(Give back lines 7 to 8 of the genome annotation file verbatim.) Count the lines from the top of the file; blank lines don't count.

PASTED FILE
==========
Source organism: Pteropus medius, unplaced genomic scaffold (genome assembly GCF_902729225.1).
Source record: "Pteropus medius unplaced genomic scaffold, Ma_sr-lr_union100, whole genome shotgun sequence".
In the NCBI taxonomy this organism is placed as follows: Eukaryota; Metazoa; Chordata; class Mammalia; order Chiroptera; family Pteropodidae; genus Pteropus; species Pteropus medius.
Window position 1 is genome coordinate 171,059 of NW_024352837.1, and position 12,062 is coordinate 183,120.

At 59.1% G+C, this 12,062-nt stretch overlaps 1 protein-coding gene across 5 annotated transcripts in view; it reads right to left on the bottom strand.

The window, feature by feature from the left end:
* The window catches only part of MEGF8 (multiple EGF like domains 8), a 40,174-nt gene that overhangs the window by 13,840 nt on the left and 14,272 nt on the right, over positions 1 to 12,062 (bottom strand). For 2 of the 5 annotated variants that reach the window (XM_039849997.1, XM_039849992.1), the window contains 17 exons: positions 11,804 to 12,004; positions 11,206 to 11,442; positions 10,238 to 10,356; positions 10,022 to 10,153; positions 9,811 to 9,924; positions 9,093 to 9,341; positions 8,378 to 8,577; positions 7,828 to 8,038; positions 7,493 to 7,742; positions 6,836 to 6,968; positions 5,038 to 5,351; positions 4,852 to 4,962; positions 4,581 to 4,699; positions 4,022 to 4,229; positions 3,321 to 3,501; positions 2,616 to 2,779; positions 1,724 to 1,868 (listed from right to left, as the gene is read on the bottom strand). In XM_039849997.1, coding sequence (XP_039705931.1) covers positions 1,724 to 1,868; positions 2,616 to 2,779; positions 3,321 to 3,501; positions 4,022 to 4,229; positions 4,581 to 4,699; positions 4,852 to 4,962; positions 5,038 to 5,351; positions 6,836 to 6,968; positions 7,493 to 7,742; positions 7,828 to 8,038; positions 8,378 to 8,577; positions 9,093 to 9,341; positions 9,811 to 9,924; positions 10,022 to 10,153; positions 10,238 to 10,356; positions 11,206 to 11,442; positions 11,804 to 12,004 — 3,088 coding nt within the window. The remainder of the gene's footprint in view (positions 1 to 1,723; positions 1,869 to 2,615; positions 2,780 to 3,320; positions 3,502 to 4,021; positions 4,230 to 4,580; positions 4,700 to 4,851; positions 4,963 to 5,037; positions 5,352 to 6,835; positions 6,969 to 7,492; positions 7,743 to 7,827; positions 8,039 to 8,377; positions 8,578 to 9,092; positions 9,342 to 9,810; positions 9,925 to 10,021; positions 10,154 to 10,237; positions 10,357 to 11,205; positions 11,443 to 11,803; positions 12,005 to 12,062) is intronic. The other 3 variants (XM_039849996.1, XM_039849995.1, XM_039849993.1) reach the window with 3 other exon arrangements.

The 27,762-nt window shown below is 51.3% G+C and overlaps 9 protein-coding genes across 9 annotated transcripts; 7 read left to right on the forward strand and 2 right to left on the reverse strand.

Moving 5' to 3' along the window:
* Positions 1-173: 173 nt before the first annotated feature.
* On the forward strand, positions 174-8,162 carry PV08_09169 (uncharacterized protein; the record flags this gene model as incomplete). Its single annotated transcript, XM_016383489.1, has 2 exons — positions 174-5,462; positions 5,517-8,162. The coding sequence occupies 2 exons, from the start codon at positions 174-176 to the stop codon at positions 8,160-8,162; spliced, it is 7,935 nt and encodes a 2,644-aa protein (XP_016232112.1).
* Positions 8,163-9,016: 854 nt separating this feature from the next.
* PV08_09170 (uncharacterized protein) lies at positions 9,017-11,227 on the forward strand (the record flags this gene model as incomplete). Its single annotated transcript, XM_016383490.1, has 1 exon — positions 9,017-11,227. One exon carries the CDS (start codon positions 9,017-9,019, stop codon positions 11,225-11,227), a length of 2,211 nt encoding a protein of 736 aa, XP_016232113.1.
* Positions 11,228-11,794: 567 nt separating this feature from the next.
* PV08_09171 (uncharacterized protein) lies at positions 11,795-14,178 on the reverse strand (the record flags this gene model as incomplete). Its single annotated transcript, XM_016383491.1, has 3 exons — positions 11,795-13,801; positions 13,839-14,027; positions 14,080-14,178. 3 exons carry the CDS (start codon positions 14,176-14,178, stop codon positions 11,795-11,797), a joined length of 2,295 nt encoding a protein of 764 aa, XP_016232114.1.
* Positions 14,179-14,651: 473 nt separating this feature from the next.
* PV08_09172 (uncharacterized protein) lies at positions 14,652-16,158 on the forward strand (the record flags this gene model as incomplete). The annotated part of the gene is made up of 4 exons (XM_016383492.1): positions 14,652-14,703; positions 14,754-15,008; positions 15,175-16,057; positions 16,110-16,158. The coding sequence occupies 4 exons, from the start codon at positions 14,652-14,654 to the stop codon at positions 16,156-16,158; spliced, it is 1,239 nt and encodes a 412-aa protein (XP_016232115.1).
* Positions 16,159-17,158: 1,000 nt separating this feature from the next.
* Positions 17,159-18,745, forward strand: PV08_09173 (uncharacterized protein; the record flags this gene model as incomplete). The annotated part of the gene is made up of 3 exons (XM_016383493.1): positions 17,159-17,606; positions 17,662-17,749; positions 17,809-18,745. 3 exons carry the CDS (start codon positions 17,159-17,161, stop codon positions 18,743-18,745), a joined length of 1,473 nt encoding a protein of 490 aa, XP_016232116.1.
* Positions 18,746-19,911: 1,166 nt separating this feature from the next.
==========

* The window catches only part of MEGF8 (multiple EGF like domains 8), a 40,174-nt gene that overhangs the window by 13,840 nt on the left and 14,272 nt on the right, over positions 1 to 12,062 (bottom strand). For 2 of the 5 annotated variants that reach the window (XM_039849997.1, XM_039849992.1), the window contains 17 exons: positions 11,804 to 12,004; positions 11,206 to 11,442; positions 10,238 to 10,356; positions 10,022 to 10,153; positions 9,811 to 9,924; positions 9,093 to 9,341; positions 8,378 to 8,577; positions 7,828 to 8,038; positions 7,493 to 7,742; positions 6,836 to 6,968; positions 5,038 to 5,351; positions 4,852 to 4,962; positions 4,581 to 4,699; positions 4,022 to 4,229; positions 3,321 to 3,501; positions 2,616 to 2,779; positions 1,724 to 1,868 (listed from right to left, as the gene is read on the bottom strand). In XM_039849997.1, coding sequence (XP_039705931.1) covers positions 1,724 to 1,868; positions 2,616 to 2,779; positions 3,321 to 3,501; positions 4,022 to 4,229; positions 4,581 to 4,699; positions 4,852 to 4,962; positions 5,038 to 5,351; positions 6,836 to 6,968; positions 7,493 to 7,742; positions 7,828 to 8,038; positions 8,378 to 8,577; positions 9,093 to 9,341; positions 9,811 to 9,924; positions 10,022 to 10,153; positions 10,238 to 10,356; positions 11,206 to 11,442; positions 11,804 to 12,004 — 3,088 coding nt within the window. The remainder of the gene's footprint in view (positions 1 to 1,723; positions 1,869 to 2,615; positions 2,780 to 3,320; positions 3,502 to 4,021; positions 4,230 to 4,580; positions 4,700 to 4,851; positions 4,963 to 5,037; positions 5,352 to 6,835; positions 6,969 to 7,492; positions 7,743 to 7,827; positions 8,039 to 8,377; positions 8,578 to 9,092; positions 9,342 to 9,810; positions 9,925 to 10,021; positions 10,154 to 10,237; positions 10,357 to 11,205; positions 11,443 to 11,803; positions 12,005 to 12,062) is intronic. The other 3 variants (XM_039849996.1, XM_039849995.1, XM_039849993.1) reach the window with 3 other exon arrangements.

The 27,762-nt window shown below is 51.3% G+C and overlaps 9 protein-coding genes across 9 annotated transcripts; 7 read left to right on the forward strand and 2 right to left on the reverse strand.